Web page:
She didn't move away from him when he mussed up her hair consolingly. He didn't know her well enough to hug her--he wasn't even sure she'd let him. But he knew something had shifted in her when he'd gone out of his way to straighten out the situation with her foster parents. He'd established beyond a shadow of a doubt that she was his daughter. His efforts had meant something to him.
She'd changed him, too, in ways he could never have imagined before her appearance. He'd spent a selfish life, living for the moment and for his own gratification. He'd lived without regrets. Going on as the careless rogue had suddenly seemed wrong to him. He had a daughter. He had a responsibility to more than his own hide.
Quinn smiled at him, that playful grin that made him think of Kat until his heart felt enchained by it. "I still can't believe you let me cut your hair."
Keith chuckled. "I can't believe I did either."
His long hair had been his pride and joy most of his life. Quinn had insisted long hair on men was long gone. Her lecturing and begging had finally prevailed. He'd let her cut his hair last night. His whole head felt different.
"Now all we have to do is get rid of that scruffy beard."
"Scruffy? I'll have you know women have swooned over this face."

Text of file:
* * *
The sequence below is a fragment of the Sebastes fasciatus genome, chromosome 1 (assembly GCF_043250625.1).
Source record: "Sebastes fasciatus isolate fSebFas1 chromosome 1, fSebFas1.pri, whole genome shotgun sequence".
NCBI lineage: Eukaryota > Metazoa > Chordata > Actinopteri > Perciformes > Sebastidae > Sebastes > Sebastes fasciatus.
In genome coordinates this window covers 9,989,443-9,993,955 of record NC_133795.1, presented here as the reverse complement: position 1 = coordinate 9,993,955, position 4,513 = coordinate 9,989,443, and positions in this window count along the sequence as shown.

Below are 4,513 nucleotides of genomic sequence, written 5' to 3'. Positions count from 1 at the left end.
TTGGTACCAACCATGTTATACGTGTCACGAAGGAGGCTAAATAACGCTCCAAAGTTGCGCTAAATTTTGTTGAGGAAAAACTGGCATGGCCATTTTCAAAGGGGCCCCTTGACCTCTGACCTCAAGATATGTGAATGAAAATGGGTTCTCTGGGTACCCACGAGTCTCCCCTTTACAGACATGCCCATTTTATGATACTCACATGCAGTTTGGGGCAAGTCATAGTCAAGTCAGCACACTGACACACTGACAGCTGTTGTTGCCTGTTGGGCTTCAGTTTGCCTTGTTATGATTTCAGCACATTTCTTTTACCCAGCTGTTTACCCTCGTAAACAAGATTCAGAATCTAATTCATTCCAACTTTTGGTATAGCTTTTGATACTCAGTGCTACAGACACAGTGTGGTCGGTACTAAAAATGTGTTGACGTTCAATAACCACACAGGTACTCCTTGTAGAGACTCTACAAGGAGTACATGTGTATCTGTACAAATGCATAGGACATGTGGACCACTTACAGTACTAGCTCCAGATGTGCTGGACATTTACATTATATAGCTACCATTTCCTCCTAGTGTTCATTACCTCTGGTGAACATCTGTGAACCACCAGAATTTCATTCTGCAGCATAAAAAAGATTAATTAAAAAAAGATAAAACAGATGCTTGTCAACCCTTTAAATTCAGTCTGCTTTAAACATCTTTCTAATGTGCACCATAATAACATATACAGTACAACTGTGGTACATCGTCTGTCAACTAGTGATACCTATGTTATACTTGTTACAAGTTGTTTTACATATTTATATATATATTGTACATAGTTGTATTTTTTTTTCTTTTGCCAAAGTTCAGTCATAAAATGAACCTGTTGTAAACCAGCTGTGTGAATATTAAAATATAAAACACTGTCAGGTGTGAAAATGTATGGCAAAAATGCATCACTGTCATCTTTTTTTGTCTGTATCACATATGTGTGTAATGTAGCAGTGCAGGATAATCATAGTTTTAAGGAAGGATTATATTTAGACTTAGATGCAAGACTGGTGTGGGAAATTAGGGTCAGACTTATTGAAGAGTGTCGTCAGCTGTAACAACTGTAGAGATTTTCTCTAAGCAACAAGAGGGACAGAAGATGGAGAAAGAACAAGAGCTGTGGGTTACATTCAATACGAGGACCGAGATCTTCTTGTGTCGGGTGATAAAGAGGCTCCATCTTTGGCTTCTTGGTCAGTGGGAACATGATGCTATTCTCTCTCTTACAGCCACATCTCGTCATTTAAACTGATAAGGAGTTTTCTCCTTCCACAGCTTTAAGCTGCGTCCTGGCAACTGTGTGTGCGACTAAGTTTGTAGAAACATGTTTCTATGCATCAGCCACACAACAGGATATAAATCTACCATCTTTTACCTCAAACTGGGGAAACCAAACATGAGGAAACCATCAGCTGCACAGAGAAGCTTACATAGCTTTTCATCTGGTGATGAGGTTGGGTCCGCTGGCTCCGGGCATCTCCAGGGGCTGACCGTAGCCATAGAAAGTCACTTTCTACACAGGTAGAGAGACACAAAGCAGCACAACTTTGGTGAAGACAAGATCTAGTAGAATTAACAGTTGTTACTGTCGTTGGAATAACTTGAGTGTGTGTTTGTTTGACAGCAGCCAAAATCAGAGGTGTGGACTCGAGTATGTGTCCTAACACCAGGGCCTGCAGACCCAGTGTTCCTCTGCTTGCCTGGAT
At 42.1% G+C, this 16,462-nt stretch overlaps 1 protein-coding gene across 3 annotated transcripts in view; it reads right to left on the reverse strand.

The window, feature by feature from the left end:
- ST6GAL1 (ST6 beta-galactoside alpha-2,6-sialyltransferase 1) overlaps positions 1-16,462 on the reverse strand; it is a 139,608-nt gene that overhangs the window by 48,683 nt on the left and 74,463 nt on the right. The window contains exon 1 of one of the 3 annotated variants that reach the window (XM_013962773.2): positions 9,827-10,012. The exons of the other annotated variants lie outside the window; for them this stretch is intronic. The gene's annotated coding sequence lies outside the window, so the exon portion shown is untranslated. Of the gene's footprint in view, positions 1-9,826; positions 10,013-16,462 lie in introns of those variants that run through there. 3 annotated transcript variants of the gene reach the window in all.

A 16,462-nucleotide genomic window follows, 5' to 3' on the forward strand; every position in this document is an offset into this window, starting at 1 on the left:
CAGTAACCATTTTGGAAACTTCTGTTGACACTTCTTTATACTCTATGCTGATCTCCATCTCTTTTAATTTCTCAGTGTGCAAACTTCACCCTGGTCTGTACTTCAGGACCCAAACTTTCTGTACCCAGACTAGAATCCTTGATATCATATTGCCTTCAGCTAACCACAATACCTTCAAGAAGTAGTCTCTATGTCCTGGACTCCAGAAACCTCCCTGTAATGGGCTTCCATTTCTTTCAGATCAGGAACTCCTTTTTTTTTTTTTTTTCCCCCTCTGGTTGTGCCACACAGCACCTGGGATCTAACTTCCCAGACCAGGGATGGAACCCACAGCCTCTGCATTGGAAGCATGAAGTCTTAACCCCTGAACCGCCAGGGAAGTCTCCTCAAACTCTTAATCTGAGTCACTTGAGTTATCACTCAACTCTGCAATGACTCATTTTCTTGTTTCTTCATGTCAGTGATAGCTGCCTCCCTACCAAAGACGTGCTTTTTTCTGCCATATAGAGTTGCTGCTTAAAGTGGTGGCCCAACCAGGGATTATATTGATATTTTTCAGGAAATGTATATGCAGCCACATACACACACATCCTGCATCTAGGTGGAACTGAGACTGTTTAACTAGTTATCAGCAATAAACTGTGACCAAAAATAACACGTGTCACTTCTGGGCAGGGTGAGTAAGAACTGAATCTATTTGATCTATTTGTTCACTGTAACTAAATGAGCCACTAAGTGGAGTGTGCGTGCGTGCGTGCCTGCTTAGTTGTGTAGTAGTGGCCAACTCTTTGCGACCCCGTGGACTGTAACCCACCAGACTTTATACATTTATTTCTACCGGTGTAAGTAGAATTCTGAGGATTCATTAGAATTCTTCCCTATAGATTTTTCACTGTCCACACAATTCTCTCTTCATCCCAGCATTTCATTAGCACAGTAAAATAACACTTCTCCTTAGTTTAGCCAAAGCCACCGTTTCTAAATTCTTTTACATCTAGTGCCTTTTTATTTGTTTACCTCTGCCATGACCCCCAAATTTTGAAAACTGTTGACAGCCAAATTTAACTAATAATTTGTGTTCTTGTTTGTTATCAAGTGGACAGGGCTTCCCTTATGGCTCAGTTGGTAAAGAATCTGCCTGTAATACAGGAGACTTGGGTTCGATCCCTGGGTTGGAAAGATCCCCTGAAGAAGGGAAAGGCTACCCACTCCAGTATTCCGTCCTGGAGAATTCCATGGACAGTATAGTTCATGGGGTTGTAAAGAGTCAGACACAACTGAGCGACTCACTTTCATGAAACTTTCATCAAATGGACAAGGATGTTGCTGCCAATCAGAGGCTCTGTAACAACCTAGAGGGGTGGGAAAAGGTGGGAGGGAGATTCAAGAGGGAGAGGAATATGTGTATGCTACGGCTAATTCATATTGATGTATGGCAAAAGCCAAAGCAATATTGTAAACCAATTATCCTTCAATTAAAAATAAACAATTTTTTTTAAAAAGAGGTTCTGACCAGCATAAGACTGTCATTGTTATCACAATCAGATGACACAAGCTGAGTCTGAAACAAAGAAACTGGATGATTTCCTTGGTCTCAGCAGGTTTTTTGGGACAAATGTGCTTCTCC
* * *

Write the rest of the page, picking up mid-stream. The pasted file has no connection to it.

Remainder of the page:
"Imagine what they'd do if they could actually see it," Quinn said, her voice like silk. "Do you have a razor?"
"Never touch the evil things."
"We'll get some tomorrow. I'll give you a proper shave."
"Let you put a razor to my neck?"
Quinn rolled her eyes. "If I wanted you dead, I would have bumped you off the night you let me in."
He thought about asking her why she hadn't but instead pulled his shirt over his head. She aimed the remote at the TV, quickly found a music channel, and punched the volume up. A minute later, though, she asked, "So what's your cousin Jennifer like? Is she married?"
"Yeah. She married Warren Jensen--they started dating when they were fourteen. We knew they'd get married right out of high school, and they did. They--and Scott--were my best friends. I went to Falcon's Bend every chance I got." He'd grown up less than ten miles from Falcon's Bend in another dinky town in west-central Wisconsin.
"What do they do?"
"She owns a garage. She's a hell of a mechanic. I bet she'd give you a job for the summer. Keep you out of trouble." Keith had warned his boss he might be gone most of the summer. He had a good feeling it'd take at least that long to find out what'd happened to Katerina seventeen years ago.
"I guess it'll be something to do in a boring town. What about her husband?"
"Warren's a cop for the local police department."
"Geez, Keith, you're gonna have me in a detention center in no time!" She groaned.
Her life of crime had already been well established. Part of the reason she'd been passed around so often was her penchant for finding trouble and following it home.
"Keep outta trouble, kid, and maybe we can find a way to stay together."
She glanced at him, a sober look on her face before she turned back to the fuzzy television screen. He'd been just as wild as she was as a teenager. She'd have to learn her lessons the hard way, the way he always had. Ironically, she was the one who'd taught him that lesson. What goes around comes around, one way or another. And once accountability showed up at your door, there was no way to duck out the back way. It was there to stay.